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Blog Comments posted by FizziksGuy

  1. To find the net torque, recall that torque is force multiplied by distance when applied at a right angle. You know the radius of the disk, and the force applied (mg for your hanging mass)... use that to find your moment of inertia.

  2. I'm glad it went well and you thought that the book helped -- magnetism is one of the trickier topics in physics, and for many (myself included), you don't really "get it" the first or second time through.

    Random Sports Response: I can't wait to see the 49ers and Steelers match up on the 19th!!!

  3. In my previous career as a microelectronic engineer, we regularly worked with a gas known as silane (SiH4), a pyrophoric gas, which means it ignites spontaneously in air. Even better, for safety reasons they kept it outside the building in a bunker, which I had a great view of from my office window. :livid: It's fun to look at some of the safety precautions used when dealing with pyrophoric gases... double contained lines, shut-off valves, etc.

  4. The following is an actual question given on a University of Washington chemistry midterm. The answer was so "profound"

    that the professor shared it with colleagues, which is why we now have the pleasure of enjoying it as well.

    Bonus Question: Is Hell exothermic (gives off heat) or endothermic (absorbs heat)?

    Most of the students wrote proofs of their beliefs using Boyle's Law, (gas cools off when it expands and heats up when it is compressed) or some variant. One student, however, wrote the following:

    First, we need to know how the mass of Hell is changing with time. So we need to know the rate at which souls are moving into Hell and the rate at which they are leaving. I think that we can safely assume that once a soul gets to Hell, it will not leave. Therefore, no souls are leaving.

    As for how many souls are entering Hell, let's look at the different religions that exist in the world today. Some of these religions state that if you are not a member of their religion, you will go to Hell.

    Since there are more than one of these religions, and since people do not belong to more than one religion, we can project that all souls go to Hell.

    With birth and death rates as they are, we can expect the number of souls in Hell to increase exponentially.

    Now, we look at the rate of change of the volume in Hell; because Boyle's Law states that in order for the temperature and pressure in Hell to stay the same, the volume of Hell has to expand as souls are added.

    This gives two possibilities:

    1. If Hell is expanding at a slower rate than the rate at which souls enter Hell, then the temperature and pressure in Hell will increase until all Hell breaks loose.

    2. Of course, if Hell is expanding at a rate faster than the increase of souls in Hell, then the temperature and pressure will drop until Hell freezes over. So which is it?

    If we accept the postulate given to me by Ms. Teresa Banyan during my Freshman year--"...that it will be a cold day in Hell before I sleep with you."--and take into account the fact that I still have not succeeded in having sexual relations with her, then #2 cannot be true; and thus I am sure that Hell is exothermic and will not freeze.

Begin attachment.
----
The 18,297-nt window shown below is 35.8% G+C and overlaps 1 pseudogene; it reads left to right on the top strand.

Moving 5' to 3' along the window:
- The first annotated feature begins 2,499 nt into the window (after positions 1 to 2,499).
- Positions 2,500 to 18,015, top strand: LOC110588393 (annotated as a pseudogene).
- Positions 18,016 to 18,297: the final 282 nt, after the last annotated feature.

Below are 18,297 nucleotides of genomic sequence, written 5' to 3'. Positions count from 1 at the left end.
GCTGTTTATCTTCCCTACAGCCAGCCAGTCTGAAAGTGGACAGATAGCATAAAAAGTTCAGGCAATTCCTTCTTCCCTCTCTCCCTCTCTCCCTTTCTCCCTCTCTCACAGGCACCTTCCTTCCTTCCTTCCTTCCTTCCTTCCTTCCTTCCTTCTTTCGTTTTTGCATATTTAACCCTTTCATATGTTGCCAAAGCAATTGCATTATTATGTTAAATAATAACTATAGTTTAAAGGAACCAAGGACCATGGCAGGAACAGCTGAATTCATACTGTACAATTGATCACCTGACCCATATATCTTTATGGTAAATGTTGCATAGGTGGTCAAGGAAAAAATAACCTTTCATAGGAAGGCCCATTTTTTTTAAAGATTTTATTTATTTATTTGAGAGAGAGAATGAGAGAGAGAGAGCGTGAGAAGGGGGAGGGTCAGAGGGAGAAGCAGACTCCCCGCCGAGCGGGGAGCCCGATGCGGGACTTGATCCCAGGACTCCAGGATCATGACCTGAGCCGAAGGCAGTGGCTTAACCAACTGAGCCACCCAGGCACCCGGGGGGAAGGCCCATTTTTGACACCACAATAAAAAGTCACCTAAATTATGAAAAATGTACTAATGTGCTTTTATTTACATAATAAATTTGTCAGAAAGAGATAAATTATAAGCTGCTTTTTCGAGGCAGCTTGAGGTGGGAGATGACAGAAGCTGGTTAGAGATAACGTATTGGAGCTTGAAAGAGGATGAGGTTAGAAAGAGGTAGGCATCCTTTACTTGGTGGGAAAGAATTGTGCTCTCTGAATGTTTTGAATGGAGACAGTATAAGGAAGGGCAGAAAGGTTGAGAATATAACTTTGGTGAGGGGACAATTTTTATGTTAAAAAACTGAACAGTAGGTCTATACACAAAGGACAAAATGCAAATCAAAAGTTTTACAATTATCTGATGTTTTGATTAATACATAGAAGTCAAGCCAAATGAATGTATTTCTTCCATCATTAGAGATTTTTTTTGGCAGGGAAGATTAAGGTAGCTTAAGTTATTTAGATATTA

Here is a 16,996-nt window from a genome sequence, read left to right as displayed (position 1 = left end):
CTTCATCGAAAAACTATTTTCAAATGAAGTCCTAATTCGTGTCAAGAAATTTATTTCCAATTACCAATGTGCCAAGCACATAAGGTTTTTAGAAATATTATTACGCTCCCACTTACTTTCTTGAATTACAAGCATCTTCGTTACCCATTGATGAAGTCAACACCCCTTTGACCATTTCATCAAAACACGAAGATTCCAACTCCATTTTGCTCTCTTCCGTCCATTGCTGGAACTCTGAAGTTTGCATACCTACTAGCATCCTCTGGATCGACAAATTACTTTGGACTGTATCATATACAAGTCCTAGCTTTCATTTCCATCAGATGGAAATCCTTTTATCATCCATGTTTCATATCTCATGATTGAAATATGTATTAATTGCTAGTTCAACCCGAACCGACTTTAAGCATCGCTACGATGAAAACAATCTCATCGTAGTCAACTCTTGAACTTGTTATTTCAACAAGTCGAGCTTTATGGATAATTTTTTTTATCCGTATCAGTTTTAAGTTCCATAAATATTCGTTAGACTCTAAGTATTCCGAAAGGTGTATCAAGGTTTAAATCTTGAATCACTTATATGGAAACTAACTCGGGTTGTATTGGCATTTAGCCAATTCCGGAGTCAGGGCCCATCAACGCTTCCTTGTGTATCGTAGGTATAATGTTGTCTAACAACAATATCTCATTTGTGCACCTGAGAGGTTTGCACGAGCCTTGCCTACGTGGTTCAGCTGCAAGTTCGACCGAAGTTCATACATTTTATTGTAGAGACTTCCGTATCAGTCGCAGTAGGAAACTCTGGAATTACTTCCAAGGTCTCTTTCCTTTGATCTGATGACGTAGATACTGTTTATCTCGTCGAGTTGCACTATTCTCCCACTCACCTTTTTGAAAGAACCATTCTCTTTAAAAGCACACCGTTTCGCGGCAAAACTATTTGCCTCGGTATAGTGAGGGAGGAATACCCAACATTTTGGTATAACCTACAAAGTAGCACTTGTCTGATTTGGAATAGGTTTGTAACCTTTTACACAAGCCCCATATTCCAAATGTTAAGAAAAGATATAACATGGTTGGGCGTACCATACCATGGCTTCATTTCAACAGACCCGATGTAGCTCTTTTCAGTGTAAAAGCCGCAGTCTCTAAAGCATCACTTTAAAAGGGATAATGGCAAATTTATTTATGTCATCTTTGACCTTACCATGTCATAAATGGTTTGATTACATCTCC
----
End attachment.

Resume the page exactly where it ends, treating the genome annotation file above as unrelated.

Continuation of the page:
5. The following is a little known, true story about Albert Einstein (attributed to Paul Harvey).

    Albert Einstein was just about finished his work on the theory of special relativity, when he decided to take a break and go on vacation to Mexico. So he hopped on a plane and headed to Acapulco. Each day, late in the afternoon, sporting dark sunglasses, he walked in the white Mexican sand and breathed in the fresh Pacific sea air. On the last day, he paused during his stroll to sit down on a bench and watch the Sun set. When the large orange ball was just disappearing, a last beam of light seemed to radiate toward him. The event brought him back to thinking about his physics work. "What symbol should I use for the speed of light?" he asked himself. The problem was that nearly every Greek letter had been taken for some other purpose. Just then, a beautiful Mexican woman passed by. Albert Einstein just had to say something to her. Almost out of desperation, he asked as he lowered his dark sunglasses, "Do you not zink zat zee speed of light is zery fast?" The woman smiled at Einstein (which, by the way, made his heart sink) and replied, "Si."

    And know you know the rest of the story.

  6. Just thinking about how you could extend this, you could also calculate the work per pushup, or the power output. Then, of course, there are all the different types of pushups you can do... from diamond pushups to slide pushups to prison pushups... each designed to put your arms at different angles to work different muscles. Would be a great exploration into components of forces!


  7. Go to your profile, then near the top of the screen, choose Forum Actions --> General Settings. From there you can find a setting for avatars.

    Great thinking expanding from relative velocities to inertial navigation systems (INS). These are a core of F-16 (and other) military navigation systems. I have some friends who have done some work in this area, I'll see if I can't talk them into elaborating a little. :eagerness:

  8. Very cool! Reminds of the question I heard a few weeks ago at Syracuse University. A teacher asked "what's the benefit of all this research at CERN?" The answer -- so far, CERN's particle research has resulted in the invention of the Internet as well as tremendous advances in radiation therapy... who knows what'll be next!

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